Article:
During Turner’s tenure as president, the National Bar Association and its members provided several forms of assistance to Hurricane Katrina victims including pro-bono legal services, volunteer support to relief agencies and participation in a legal clinic for Katrina evacuees.
On the African continent, Turner led a 35-member delegation to Ethiopia in June, to strengthen ties to the Ethiopian Bar Association and learn more about the court system and legal framework implemented under the 1994 constitution. During the visit, Turner and his group met with Ethiopian lawyers and judges to discuss the justice system. They also attended seminars and lectures from the United States Ambassador to Ethiopia and organizations such as the World Trade Organization, the United States Agency for International Development and the Ethiopian Bar Association.
The Ethiopia visit directly connected with one of the NBA’s primary goals: “to advance professional opportunities for lawyers of color in the United States and around the world.”
In Michigan, as NBA president, Turner was actively involved in the affirmative action debate being waged throughout the state. And on the national level, Turner was instrumental in raising awareness of declining African American law school enrollment. As a result, the National Bar Association has provided recommendations and is working with the American Bar Association in an effort to reverse the trend.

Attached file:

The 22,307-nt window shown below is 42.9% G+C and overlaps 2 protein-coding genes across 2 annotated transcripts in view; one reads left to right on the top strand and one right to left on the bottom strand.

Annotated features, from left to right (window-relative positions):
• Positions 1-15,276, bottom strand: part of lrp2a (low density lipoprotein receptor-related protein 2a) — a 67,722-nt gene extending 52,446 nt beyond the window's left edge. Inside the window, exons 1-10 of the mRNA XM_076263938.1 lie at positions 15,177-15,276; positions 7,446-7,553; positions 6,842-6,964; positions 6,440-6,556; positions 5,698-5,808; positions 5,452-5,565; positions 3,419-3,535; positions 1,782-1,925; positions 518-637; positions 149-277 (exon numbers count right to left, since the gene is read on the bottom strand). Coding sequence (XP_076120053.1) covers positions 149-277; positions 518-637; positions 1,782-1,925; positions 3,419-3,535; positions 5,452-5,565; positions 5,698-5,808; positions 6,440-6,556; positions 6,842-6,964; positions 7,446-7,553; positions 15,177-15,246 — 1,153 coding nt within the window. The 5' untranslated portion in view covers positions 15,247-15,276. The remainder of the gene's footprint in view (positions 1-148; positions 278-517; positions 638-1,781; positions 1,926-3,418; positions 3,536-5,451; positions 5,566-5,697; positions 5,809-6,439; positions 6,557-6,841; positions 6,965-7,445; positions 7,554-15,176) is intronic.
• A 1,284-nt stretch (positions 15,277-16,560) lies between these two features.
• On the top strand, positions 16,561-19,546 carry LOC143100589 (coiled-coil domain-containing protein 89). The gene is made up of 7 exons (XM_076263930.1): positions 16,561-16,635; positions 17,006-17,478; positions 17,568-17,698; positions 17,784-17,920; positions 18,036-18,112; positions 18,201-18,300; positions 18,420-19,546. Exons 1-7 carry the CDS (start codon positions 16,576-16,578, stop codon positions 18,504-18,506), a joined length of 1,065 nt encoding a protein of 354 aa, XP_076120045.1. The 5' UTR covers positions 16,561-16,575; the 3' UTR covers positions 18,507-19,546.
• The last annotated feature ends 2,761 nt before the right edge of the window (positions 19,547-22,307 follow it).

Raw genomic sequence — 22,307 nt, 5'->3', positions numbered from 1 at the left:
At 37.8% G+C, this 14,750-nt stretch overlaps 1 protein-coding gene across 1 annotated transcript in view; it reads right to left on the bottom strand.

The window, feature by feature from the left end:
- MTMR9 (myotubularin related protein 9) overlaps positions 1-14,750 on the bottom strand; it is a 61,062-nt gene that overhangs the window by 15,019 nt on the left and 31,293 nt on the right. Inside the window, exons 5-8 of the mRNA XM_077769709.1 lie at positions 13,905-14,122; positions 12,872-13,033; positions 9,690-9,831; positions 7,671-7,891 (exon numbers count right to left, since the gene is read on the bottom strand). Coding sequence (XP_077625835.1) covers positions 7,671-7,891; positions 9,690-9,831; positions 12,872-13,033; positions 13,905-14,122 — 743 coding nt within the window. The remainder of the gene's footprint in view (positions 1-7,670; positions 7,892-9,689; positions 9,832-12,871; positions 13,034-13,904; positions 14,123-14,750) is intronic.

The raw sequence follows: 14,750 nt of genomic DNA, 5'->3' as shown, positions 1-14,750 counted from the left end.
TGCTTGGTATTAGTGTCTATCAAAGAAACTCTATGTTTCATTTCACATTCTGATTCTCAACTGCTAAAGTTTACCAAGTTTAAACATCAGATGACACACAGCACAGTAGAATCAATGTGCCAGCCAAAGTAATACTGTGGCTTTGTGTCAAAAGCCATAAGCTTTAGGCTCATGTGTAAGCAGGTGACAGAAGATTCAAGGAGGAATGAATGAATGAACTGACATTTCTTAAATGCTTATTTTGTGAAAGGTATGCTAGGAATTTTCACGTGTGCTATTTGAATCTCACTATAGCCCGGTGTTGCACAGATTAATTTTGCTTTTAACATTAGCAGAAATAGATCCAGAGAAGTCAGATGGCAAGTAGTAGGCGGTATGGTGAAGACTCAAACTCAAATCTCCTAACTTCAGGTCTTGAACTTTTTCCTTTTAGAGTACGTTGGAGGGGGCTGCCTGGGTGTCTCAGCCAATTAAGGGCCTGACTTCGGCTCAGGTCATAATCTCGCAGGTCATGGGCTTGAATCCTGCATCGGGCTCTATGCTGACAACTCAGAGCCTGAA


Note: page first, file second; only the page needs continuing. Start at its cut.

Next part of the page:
Turner is succeeded as president by Linnes Finney Jr., who was sworn in as the NBA’s 64th president during the recent national convention. Finney, a partner in the national law firm of Gary, Williams, Parenti, Finney, Lewis, McManus, Watson & Sperando, said he plans to continue many of the national projects started by his predecessors, such as the Hurricane Katrina Task Force and the Election Protection Program.
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